Gojira never seemed like a band built for the mainstream. A cult act, yes, but in this century at least perhaps only Mastodon before them have taken a strand of metal so obviously built for the underground and dragged it kicking and screaming into the sunlight. It’s a long while since Gojira could legitimately be called a death metal band, but they’ve retained an uncompromising sense of self that has not always been the most accessible. Dense, complex and oblique, they’ve nevertheless hammered their way to the forefront of modern metal relying on quality and sheer bloody-mindedness.
Fortitude sounds like the album that could propel them the rest of the way to the top. They’re no strangers to melodies and hooks, but they’ve never crafted anything quite like this before. Combining the comparatively direct approach of The Way Of All Flesh with the more expansive atmospherics of last album Magma then throwing in a few complete curveballs, this is the most immediate yet surprising full-length they’ve produced to date.
It’s still built around a solid steel core, with opener Born For One Thing arriving on a slow build of taut dynamics. It also has that stretched, echoing melody thing they do so well, but when the riffs catch fire they’re truly vicious. Only two songs in the first departure hits, as Amazonia addresses the devastation of deforestation via a crunching groove peppered with indigenous instrumentation that’s straight out of Sepultura’s Roots-era playbook. “It’s very clearly a tribute, nothing more!” frontman Joe told Kerrang!, but it’s an excellent homage painted with a stripe of Duplantier DNA.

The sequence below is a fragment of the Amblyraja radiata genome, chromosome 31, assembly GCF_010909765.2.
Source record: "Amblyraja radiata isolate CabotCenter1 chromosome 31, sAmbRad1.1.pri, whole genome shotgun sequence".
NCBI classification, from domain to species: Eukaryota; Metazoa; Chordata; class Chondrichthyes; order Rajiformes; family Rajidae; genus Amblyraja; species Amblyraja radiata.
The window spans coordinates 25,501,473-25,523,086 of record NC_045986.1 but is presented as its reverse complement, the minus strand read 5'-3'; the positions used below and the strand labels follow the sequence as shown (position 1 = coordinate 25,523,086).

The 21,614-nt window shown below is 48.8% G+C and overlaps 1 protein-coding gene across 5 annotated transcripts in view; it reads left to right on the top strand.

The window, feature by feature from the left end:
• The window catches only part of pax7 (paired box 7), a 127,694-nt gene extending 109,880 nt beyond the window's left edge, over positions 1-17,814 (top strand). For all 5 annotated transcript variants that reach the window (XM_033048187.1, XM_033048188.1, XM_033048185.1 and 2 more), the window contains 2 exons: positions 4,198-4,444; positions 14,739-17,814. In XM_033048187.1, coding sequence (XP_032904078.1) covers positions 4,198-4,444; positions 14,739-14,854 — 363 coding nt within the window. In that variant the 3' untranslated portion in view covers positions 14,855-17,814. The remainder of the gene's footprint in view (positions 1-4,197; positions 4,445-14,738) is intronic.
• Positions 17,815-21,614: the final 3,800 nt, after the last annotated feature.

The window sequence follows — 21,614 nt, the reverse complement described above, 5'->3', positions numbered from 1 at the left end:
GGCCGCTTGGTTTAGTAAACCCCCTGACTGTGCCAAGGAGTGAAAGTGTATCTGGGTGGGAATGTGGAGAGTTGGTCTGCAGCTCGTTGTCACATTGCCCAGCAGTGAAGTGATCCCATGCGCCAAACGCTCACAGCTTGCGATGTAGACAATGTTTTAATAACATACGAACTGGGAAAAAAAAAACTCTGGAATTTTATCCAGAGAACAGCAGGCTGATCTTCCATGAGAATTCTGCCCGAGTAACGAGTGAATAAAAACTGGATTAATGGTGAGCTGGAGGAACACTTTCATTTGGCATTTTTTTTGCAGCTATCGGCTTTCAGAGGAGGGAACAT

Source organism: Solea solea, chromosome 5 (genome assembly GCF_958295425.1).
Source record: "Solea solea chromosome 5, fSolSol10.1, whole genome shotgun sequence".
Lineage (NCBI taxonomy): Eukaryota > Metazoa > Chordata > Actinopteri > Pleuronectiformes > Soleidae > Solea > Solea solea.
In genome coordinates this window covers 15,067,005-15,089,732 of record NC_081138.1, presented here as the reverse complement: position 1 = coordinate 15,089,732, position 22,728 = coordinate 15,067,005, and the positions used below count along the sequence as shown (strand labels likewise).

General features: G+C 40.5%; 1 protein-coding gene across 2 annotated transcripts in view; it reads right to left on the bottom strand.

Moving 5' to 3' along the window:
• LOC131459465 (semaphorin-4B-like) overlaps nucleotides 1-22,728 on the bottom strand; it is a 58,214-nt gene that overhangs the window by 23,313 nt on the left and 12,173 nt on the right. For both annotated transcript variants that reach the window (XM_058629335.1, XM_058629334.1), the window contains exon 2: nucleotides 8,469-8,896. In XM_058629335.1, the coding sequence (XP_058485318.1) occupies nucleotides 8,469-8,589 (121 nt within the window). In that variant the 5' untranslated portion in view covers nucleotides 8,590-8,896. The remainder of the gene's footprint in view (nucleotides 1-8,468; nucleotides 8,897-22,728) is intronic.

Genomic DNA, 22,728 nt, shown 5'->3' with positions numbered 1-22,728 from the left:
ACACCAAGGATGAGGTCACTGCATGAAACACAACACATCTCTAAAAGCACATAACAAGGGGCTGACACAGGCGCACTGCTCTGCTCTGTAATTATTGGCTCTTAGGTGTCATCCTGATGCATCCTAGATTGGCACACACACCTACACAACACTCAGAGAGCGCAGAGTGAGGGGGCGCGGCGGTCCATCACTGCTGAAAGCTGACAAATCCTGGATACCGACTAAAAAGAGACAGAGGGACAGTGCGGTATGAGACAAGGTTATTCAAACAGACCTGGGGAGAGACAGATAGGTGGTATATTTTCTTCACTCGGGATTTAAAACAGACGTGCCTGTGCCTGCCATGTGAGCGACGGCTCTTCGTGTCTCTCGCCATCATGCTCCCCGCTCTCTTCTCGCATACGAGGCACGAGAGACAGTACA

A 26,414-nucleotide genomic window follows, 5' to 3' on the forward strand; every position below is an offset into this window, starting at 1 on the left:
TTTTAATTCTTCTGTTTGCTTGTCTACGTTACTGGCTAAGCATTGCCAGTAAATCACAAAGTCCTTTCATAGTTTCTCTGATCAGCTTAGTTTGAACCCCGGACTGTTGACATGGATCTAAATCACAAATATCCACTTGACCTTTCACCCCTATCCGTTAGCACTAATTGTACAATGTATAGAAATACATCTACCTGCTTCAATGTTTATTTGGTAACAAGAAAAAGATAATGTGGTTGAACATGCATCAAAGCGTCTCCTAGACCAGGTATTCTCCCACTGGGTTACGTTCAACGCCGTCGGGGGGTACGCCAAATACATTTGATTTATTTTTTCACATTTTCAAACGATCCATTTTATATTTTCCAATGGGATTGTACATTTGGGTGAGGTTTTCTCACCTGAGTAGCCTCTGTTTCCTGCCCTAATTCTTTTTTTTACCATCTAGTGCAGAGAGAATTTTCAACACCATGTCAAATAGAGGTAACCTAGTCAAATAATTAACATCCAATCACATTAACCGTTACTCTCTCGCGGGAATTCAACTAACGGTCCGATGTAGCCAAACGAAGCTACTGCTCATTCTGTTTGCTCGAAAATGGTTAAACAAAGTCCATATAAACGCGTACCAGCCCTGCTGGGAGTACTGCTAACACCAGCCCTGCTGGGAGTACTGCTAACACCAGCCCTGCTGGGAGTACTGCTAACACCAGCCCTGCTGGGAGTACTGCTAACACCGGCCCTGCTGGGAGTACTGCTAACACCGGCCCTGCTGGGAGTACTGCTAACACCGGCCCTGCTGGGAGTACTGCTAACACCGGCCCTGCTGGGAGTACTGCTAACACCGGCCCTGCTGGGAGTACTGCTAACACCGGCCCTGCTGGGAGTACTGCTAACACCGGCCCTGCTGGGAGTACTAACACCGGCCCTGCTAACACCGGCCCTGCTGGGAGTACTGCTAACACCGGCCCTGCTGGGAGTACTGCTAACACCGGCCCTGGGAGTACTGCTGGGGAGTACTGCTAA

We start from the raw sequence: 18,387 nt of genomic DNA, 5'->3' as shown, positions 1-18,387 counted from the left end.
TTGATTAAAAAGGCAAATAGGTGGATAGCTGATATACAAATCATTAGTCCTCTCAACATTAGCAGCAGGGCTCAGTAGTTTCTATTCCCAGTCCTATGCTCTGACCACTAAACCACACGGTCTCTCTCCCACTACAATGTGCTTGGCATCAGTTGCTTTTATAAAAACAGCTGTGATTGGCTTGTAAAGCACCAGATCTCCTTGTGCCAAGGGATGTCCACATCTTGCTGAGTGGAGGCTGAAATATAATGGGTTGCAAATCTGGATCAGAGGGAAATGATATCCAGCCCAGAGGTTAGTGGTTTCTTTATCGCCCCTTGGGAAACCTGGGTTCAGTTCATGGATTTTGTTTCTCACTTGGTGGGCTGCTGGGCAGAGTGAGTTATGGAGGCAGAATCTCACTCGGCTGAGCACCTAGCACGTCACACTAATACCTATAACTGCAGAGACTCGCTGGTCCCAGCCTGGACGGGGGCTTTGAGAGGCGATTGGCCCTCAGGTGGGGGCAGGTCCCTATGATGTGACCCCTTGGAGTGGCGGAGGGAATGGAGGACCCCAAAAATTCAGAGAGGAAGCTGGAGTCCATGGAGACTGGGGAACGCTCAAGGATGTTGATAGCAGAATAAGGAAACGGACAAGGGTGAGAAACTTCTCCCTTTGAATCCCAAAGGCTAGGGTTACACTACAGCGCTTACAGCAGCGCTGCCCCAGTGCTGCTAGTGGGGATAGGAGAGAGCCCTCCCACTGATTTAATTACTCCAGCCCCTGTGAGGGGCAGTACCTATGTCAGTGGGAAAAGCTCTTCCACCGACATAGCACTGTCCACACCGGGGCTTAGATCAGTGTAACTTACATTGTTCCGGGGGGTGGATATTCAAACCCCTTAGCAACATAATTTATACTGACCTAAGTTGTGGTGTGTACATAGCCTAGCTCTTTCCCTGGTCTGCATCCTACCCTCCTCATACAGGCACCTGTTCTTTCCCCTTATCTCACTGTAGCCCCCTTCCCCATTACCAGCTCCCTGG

Follow-up Another World is more classic Gojira, with that drilling technicality slicing through the middle, but it also has big sing-along hooks that you could picture levelling an arena. Into The Storm is even more anthemic, but it’s the set-piece double-act of Fortitude and The Chant that head into new roof-raising territory. The title-track has a campfire groove and the loosest vibe they’ve ever allowed themselves while The Chant is a huge bluesy hymnal that the band describes as a ‘healing ritual’. It proves you don’t have to unleash the heaviest matter of the universe to have power and this is set to be a very special moment when live shows and especially festivals are a thing again.
Lyrically they’ve emerged from the introspection and meditations on mortality that characterised Magma, turning back out to the world around them. Gojira have always addressed environmental themes and they return to them here. Despite the fact that mankind appears to be lurching towards disaster, though, the overall feeling is not despondency, or even rage. Instead there’s a sense of hope and positivity – an invocation of the power that still resides in both the individual and the collective as the planet faces an existential crisis.
This is an important album, not only because it extends Gojira’s palette and cements their place as one of metal’s most skilled and uncompromising bands. They’re also one of the most inspiring as they call for strength, for action and above all for fortitude. Hang in there, and Gojira will be right beside you.